We are a company built on problem solving, and our teams have searched for a better understanding of how our assets and products can help.
There’s no doubt everyone is experiencing the impacts of COVID-19 differently – by industry, business, community and individual. From my perspective, I’d describe the past several months as humbling.
It’s been a reminder of our roots as a company and the role our industry plays in society. I’d go as far to say it’s reinforced why I chose to work at Dow ten years ago.
We are a company built on the tinkering and problem solving of our founder, Herbert Henry Dow, who had a “do it better” mindset from the start. That mentality is still with us today.
Throughout the pandemic, Dow teams have searched for a better understanding of how our assets and products can help fight the virus and better serve applications in short supply.
Manufacturing of hand sanitizer–a product we haven’t produced before–is an example. We made this possible at five of our sites, and we saw others in the industry join the effort. We’ve continued to look for ways that we can make more of the materials in critical need and put them in the hands of those who need them most.
Isopropyl alcohol (IPA) is another one. This product has been in short supply since the beginning of the COVID-19 outbreak, as it’s an important raw material for sanitizer, medical and pharmaceutical applications. Back in February, our Industrial Solutions team saw the coronavirus start to emerge globally and kicked off a rapid project to produce new quantities of IPA at our Texas City facility. This month, we are up and running, producing volume that will ultimately make more product available to meet needs for sanitizer, pharmaceutical and medical applications, many of which are helping to fight the virus.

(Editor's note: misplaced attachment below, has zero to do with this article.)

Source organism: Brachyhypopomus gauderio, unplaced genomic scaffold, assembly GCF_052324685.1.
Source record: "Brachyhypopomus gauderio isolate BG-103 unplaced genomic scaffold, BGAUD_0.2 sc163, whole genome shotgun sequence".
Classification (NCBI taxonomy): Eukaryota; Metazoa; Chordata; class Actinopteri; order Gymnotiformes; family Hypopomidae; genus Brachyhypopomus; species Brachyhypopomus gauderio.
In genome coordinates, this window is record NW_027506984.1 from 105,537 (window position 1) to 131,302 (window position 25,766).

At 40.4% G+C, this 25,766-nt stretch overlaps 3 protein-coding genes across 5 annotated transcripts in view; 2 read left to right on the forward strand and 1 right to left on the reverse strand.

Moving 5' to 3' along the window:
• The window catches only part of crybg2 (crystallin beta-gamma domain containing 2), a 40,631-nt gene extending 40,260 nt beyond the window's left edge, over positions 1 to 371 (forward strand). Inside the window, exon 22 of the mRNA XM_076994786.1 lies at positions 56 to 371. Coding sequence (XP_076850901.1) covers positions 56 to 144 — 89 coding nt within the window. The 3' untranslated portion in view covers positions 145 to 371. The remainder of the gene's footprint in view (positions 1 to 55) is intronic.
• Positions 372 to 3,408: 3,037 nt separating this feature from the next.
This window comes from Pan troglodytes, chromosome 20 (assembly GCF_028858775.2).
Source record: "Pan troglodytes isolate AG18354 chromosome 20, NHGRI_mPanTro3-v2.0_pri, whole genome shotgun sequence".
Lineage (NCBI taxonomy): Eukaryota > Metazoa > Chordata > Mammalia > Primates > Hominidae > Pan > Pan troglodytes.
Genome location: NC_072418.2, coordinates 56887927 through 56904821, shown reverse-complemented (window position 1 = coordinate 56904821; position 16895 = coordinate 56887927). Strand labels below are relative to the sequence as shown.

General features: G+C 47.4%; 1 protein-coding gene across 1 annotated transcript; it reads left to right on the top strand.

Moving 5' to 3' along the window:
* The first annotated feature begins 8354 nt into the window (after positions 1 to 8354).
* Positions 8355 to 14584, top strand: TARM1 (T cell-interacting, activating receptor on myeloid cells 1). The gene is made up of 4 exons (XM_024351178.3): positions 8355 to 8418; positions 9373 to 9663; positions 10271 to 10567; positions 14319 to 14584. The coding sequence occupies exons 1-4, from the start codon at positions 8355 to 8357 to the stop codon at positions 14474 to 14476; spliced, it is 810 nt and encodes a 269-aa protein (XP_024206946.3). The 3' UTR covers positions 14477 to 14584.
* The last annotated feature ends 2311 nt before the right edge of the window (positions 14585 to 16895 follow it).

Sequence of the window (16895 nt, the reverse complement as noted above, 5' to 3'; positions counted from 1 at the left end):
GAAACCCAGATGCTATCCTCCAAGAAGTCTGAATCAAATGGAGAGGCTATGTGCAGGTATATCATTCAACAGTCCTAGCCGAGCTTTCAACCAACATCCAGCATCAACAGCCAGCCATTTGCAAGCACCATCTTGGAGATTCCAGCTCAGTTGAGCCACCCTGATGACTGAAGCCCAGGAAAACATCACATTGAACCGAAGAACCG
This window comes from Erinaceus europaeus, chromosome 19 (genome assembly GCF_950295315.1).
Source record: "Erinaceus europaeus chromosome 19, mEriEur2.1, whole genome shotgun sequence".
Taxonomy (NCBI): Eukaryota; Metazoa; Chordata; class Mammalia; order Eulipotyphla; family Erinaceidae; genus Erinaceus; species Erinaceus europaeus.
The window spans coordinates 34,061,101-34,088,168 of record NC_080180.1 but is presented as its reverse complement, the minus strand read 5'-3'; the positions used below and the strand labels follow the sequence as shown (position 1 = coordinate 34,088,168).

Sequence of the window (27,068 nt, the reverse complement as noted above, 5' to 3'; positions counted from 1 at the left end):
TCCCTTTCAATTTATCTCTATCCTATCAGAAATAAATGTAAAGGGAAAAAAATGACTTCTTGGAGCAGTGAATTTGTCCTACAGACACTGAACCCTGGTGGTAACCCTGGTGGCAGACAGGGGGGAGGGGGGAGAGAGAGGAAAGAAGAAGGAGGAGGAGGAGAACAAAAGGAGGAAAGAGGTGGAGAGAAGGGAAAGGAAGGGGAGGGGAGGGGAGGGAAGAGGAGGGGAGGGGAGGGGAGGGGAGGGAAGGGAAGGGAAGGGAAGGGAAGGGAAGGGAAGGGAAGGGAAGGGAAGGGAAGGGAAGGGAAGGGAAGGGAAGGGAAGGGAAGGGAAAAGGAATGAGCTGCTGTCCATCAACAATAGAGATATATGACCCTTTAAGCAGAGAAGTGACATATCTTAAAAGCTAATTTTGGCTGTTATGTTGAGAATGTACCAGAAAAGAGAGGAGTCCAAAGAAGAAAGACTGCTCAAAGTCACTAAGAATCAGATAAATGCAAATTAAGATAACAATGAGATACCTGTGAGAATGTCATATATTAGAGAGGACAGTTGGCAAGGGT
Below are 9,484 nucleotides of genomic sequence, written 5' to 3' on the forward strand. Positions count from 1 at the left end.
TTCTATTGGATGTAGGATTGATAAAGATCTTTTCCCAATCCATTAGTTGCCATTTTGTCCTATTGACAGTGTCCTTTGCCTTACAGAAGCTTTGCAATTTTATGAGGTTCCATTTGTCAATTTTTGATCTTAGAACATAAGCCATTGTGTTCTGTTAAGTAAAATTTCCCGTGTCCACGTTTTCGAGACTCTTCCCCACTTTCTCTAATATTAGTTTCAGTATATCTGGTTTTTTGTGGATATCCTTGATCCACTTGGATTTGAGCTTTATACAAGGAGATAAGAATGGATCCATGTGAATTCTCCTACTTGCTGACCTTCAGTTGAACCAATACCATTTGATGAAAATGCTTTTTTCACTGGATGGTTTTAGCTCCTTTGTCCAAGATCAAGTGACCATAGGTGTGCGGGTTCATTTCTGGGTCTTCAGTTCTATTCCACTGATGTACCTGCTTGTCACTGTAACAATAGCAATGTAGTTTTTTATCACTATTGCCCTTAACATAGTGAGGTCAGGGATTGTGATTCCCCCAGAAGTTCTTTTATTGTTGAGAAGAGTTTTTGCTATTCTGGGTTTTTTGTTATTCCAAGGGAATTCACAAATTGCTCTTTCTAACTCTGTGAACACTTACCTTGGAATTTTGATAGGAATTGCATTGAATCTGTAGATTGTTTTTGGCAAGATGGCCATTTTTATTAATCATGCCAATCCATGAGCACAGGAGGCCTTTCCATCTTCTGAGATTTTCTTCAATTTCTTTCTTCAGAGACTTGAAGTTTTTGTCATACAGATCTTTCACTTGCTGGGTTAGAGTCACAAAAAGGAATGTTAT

To achieve this feat in just months meant that everyone needed to come to the table at the same time–our scientists and engineers along with our supply chain, stewardship and our manufacturing technical teams–to quickly find a solution and safely scale up production. I encourage you to watch this short video for a closer look.
Overall, I feel that our sense of solidarity at Dow and in our industry has grown stronger throughout the pandemic because of examples like this. You can see and feel your purpose as an essential industry. And we’ve been reminded of our responsibility to safely and reliably produce materials that are needed to make essential products possible.
I’ve been humbled by the fact that, at the end of the day, Dow is a manufacturing company made up of roughly 36,500 individuals with thousands of unique perspectives to offer. So, while the pandemic has tested us, it has also reminded us of the entrepreneurial mindset we’re built on and what’s possible when we look for ways to “do it better” together.
Brendy Lange, Business Vice President for Industrial Solutions
Life’s most persistent and urgent question is, ‘What are you doing for others?’
Martin Luther King Jr.
Systemic racism has long been woven into the fabric of our society, and acts of racial injustice are not new. Yet, the recent spotlight following the public murders of George Floyd, Ahmaud Arbery and Breonna Taylor have activated a movement for change. This is a movement that Dow has committed to driving forward through Dow ACTs, our bold framework to address racism and inequality in our Company and in our communities.
As part of this work, Dow is recognizing MLK Day as an annual paid time off holiday in the U.S. for the first time ever this year.